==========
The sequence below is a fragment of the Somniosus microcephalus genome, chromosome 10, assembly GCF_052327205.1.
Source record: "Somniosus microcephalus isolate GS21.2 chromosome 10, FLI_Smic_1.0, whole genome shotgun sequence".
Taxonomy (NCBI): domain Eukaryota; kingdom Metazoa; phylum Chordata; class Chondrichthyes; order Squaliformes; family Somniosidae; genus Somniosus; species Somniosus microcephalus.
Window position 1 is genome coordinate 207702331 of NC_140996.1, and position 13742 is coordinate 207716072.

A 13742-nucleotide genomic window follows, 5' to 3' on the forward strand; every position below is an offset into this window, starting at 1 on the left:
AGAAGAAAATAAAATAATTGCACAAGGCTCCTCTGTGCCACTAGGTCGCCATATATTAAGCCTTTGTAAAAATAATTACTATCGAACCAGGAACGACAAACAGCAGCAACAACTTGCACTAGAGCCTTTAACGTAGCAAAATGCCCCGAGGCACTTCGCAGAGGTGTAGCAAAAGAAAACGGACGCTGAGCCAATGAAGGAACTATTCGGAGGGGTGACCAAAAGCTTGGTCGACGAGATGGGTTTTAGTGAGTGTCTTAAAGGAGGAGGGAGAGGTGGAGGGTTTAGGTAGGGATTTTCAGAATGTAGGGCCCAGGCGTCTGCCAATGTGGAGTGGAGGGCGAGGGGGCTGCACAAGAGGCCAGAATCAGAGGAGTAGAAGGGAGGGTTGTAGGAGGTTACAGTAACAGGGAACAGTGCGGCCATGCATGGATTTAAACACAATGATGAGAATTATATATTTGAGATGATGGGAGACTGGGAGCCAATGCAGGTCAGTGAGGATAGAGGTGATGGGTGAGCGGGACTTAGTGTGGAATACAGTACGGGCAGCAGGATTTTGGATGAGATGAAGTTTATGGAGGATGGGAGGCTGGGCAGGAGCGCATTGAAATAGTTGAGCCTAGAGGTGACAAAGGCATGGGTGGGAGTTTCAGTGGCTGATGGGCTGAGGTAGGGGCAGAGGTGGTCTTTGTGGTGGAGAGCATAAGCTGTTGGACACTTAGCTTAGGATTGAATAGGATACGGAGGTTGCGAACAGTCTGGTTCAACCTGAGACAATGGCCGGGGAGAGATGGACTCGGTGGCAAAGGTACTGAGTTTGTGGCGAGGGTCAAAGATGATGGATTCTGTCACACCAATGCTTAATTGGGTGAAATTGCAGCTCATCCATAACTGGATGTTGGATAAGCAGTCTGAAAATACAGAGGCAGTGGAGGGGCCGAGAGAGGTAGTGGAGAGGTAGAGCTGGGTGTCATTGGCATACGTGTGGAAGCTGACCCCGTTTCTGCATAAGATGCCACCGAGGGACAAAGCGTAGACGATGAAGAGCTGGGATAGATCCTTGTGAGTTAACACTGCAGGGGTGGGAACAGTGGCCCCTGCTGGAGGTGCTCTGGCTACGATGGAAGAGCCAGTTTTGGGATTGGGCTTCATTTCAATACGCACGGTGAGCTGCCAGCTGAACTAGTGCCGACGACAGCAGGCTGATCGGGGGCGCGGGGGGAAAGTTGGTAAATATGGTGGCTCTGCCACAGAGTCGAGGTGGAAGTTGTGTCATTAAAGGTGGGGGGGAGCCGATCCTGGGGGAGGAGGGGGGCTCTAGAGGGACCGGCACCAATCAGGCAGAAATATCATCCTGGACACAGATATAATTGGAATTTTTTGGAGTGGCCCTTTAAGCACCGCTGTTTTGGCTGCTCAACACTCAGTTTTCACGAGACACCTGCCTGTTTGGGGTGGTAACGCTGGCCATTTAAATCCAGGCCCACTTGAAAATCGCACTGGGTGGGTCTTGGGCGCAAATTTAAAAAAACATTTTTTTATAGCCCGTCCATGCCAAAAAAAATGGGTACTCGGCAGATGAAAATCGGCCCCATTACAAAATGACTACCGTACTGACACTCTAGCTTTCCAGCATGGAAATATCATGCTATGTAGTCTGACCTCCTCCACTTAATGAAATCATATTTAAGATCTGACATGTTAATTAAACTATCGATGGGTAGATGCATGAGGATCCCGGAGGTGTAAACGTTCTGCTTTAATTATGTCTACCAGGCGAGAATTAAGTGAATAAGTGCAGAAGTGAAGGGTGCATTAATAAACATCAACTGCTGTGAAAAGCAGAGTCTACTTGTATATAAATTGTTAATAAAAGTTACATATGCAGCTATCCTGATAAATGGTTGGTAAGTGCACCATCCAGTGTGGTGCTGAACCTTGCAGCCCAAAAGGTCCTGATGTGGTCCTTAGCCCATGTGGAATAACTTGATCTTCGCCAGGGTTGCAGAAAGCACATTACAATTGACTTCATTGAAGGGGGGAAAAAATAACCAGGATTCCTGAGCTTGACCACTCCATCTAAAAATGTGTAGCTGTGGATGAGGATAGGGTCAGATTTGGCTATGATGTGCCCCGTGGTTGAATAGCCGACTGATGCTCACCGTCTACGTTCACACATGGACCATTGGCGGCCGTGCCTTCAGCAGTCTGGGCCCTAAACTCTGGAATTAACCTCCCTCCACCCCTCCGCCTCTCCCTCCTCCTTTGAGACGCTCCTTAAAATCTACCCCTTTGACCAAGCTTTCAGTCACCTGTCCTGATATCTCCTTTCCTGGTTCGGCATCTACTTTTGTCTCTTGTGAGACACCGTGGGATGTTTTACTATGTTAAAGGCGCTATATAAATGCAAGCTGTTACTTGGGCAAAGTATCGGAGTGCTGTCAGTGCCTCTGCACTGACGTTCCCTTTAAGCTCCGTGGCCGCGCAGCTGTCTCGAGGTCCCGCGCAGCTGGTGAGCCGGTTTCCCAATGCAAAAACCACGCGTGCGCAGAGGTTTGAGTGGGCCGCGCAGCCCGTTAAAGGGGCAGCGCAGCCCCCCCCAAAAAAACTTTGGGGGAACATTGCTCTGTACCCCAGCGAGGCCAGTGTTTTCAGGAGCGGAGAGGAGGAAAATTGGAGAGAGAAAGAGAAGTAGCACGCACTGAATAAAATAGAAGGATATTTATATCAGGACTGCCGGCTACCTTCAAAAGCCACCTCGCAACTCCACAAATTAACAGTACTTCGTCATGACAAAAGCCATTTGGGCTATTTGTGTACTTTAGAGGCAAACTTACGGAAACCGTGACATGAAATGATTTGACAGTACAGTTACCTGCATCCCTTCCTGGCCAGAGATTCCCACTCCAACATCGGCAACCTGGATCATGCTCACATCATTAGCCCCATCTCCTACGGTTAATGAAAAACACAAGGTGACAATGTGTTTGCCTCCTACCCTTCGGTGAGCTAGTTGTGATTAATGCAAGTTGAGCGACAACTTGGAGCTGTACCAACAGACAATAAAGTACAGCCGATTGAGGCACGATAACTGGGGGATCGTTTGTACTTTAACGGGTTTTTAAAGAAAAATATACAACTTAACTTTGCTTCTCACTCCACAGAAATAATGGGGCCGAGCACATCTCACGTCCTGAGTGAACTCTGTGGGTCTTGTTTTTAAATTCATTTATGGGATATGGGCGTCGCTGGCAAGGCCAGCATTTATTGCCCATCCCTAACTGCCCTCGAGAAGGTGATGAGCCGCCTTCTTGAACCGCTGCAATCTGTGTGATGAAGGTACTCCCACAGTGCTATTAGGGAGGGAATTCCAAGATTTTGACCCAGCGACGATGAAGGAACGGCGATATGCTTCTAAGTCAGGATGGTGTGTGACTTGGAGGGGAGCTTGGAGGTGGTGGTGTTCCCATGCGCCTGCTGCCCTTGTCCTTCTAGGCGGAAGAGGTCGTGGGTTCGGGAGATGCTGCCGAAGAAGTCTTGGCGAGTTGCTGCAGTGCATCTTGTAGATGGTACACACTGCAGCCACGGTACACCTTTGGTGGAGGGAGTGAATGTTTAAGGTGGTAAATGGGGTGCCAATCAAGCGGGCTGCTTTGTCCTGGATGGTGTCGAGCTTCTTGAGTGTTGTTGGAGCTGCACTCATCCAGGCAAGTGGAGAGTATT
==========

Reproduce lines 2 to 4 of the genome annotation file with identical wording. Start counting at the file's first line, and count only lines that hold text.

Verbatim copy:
Source record: "Somniosus microcephalus isolate GS21.2 chromosome 10, FLI_Smic_1.0, whole genome shotgun sequence".
Taxonomy (NCBI): domain Eukaryota; kingdom Metazoa; phylum Chordata; class Chondrichthyes; order Squaliformes; family Somniosidae; genus Somniosus; species Somniosus microcephalus.
Window position 1 is genome coordinate 207702331 of NC_140996.1, and position 13742 is coordinate 207716072.